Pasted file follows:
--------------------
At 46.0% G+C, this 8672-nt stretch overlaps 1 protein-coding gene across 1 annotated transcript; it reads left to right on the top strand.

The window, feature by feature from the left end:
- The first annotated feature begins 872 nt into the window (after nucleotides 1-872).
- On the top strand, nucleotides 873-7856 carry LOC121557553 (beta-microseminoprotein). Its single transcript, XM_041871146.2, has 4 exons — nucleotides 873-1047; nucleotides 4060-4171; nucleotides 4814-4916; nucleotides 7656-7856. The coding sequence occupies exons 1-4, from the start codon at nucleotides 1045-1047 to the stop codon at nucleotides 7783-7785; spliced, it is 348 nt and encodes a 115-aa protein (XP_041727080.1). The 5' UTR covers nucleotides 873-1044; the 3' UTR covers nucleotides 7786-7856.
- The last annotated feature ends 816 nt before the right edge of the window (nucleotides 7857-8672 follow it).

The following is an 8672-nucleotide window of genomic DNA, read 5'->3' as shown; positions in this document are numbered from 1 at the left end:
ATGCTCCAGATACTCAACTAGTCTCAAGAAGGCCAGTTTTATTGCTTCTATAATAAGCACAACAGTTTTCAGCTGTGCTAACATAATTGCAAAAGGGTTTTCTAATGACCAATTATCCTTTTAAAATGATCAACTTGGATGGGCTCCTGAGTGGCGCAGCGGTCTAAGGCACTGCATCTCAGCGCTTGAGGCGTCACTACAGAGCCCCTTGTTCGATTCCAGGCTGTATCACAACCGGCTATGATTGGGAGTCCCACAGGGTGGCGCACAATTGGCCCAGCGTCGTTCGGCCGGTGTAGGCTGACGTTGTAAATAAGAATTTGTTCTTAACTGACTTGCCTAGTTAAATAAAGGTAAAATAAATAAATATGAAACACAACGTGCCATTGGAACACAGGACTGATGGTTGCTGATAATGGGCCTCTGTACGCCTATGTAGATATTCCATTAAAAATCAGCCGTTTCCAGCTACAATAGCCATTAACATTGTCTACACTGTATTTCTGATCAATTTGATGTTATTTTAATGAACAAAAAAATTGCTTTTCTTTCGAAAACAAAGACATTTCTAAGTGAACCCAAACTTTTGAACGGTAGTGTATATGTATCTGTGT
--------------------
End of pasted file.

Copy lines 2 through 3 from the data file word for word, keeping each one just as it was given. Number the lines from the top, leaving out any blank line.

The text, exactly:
The window, feature by feature from the left end:
- The first annotated feature begins 872 nt into the window (after nucleotides 1-872).